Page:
The following appeared in Thursday’s edition of The New Canaan News – Review. Please feel free to forward this to anyone who may be interested in receiving it.
By: Mike Turpin
New Canaan News – Review
September 11, 2008
Let children walk with Nature, let them see the beautiful blendings and communions of death and life, their joyous inseparable unity, as taught in woods and meadows, plains and mountains and streams of our blessed star, and they will learn that death is stingless indeed, and as beautiful as life. John Muir
It was a gorgeous Indian summer day when I heard the news that Mikey Czech had passed away. It was the kind of day Mikey Czech would have loved – warm, breezy and perfect for New England Patriots football. Mikey was 11 years old and had been battling a brain tumor for months with extraordinary courage and resolve. Over the course of the spring and summer of 2008, Mikey had become his generation’s Johnny Gunther Jr. demonstrating with every step, breath, treatment, and remarkable milestone, that the size of one’s body has no relation to the size of one’s heart.
I was 14 years old when I read the book, Death Be Not Proud, by John Gunther Sr, who chronicled the battles of his son Johnny Gunther Jr., as he valiantly fought a brain tumor. The memory of this best selling novel written in 1949 remains with me to this day and changed my perspective on how each of us can achieve meaning in our fragile lives. Not unlike John Gunther Sr, Mikey’s dad Steve Czech chose to chronicle his son’s battle via emails to family and friends giving and drawing strength from the community and the humanity that seemed to arise out of every “How’s Mikey” moment.
I followed young Master Czech’s story with keen interest and smiled as Mikey became a beloved accidental celebrity. A broad audience of concerned friends, family and acquaintances regularly gathered inspiration from his progress following treatments and were amazed at the extent of outreach, well wishes, support and prayers that he received from the farthest reaches of the world, from celebrities, athletes and dignitaries. Mikey became a sort of surrogate son to many of us who followed his brave journey. At 11 years old, he was near the age of my own boys and it was only by one degree of separation that I realized it could be me sitting in a pediatric chemotherapy wing waiting for my child.
I watched Mikey fight hard. He downplayed with his parents and sister Sydney the disabling effects of his chemotherapy and radiation. He insisted on walking the several blocks to and from the hospital where he was receiving his treatments. He dreamed of getting back to play baseball and football with his friends. He threw out the first pitch, kicking off the 2008 New Canaan Baseball season, returning to play and graft back easily on to the huge oak of friends that shaded him and gave him strength. I was so pleased to see kids in the community aware and rallying unconditionally in their support for Mikey –writing letters, sending cards, creating a massive banner and wearing “Stay Strong” wrist bands. Throughout this long journey across a pitched black ocean, the Czech’s family ship kept taking on new crew, people wanting to lend a hand, offer a hug or just take a turn on the helm to let the family grab some shut-eye. Mikey became every man’s child which is what every church, synagogue, temple or mosque strives to inculcate into its congregations - - that every child is our child, that no man is an island and that we are given the capacity and emotional bandwidth at our creation to care for everyone.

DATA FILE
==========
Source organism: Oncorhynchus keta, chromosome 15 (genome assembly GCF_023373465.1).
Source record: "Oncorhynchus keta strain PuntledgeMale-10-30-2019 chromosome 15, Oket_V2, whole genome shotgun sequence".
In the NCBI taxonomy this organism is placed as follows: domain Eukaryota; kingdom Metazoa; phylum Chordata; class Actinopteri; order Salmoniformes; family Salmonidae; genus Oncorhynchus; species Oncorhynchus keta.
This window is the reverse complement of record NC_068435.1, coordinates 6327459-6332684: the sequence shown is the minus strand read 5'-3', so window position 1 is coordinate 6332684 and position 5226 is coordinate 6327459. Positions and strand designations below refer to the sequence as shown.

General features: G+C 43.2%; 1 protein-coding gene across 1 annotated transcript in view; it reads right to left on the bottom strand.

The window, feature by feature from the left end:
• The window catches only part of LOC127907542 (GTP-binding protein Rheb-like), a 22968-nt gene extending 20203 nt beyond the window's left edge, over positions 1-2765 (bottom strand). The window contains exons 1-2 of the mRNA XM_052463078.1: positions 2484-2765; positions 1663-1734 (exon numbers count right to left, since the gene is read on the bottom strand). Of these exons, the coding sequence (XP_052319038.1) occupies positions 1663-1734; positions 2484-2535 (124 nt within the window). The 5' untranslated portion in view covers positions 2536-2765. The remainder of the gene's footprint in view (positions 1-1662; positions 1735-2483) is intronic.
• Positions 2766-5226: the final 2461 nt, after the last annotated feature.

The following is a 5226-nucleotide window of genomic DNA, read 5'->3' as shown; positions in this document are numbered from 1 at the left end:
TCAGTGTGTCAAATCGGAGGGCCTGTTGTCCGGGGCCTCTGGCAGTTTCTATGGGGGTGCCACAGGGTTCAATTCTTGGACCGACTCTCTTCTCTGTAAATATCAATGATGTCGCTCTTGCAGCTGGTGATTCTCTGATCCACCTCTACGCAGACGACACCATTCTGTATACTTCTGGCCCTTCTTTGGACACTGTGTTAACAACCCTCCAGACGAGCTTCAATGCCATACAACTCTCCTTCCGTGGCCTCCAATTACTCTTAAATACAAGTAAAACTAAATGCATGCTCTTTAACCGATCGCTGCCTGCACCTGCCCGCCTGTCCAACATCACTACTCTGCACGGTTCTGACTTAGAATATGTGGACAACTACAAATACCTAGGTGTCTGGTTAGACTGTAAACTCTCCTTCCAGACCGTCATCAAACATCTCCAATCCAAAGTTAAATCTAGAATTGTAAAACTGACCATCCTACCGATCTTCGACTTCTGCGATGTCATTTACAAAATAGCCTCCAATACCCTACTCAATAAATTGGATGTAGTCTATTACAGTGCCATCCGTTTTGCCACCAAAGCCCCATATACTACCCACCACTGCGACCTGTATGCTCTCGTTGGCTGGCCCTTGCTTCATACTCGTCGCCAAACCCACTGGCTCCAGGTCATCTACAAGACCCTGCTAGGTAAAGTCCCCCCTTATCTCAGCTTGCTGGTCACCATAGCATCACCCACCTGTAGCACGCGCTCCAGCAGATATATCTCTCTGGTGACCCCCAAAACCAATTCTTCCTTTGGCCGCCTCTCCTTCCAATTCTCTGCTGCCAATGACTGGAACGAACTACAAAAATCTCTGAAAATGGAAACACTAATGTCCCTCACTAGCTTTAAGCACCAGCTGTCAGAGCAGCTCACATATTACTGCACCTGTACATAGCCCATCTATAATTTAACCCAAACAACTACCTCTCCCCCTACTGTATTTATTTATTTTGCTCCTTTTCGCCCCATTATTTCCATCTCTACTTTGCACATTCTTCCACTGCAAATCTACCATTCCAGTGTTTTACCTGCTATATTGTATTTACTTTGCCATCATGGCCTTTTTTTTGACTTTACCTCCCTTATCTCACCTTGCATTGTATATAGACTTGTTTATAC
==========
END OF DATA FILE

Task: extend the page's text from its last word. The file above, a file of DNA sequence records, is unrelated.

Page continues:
For sudden the worst turns the best to the brave, The black minute's at end, And the elements' rage, the friend-voices that rave, Shall dwindle, shall blend, Shall change, shall become first a peace out of pain, Then a light, then thy breast, O thou soul of my soul! I shall clasp thee again, And with God be the rest. Robert Browning
Mikey’s passing is devastating - - for his family, his friends and his community. As a father of three children, neighbor and fellow member of the Czech’s community, I find myself unable to even comprehend the magnitude of the family’s loss. I arise each day, first and foremost, a father who adores, loves, shapes and mends his children. I have come to believe the true definition of joy is watching someone you love obtain happiness and that despair is the inability to trade places with that person you love to ameliorate their pain. It’s times like these that we look to the Heaven for answers and we ask questions – lot’s of questions. Most often, we ask why? However, if Mikey were here, I am certain he would be pleased that he brought people together and he would want us to celebrate his life. He would probably explain that he has just run ahead of us into that deep mysterious wood around the trail’s curve. He’s checking it out and he’s laughing as he shouts back, “ it’s beautiful. I’ll just wait for you guys to catch up. Bring your baseball glove!”
You’re just a bit ahead of me
Exploring all there is to see
I can’t be sad to see you run
It’s who you are. You are my son
It’s better when you’re by my sleeve
But I accept that you must leave
I’m supposed to take the lead
To clothe, to love, to teach, to feed
But you so full of life and spirit
You love the trail and never fear it
You made me more a man each day
Watching the way you lived and played
But now I’m in a shadowed place
I’ve lost my way, can’t see your face
The fear sets in, this path is wrong
And then I hear your happy song
It’s rushes waving in a breeze
The way the snow rests soft on trees
A single star aloft in space
The wind’s caress across my face
Our hands can’t touch but you are there
I feel your breath and smell your hair
Your song tells me you’ll be all right
Until the day we reunite
Mikey’s Song, M. Turpin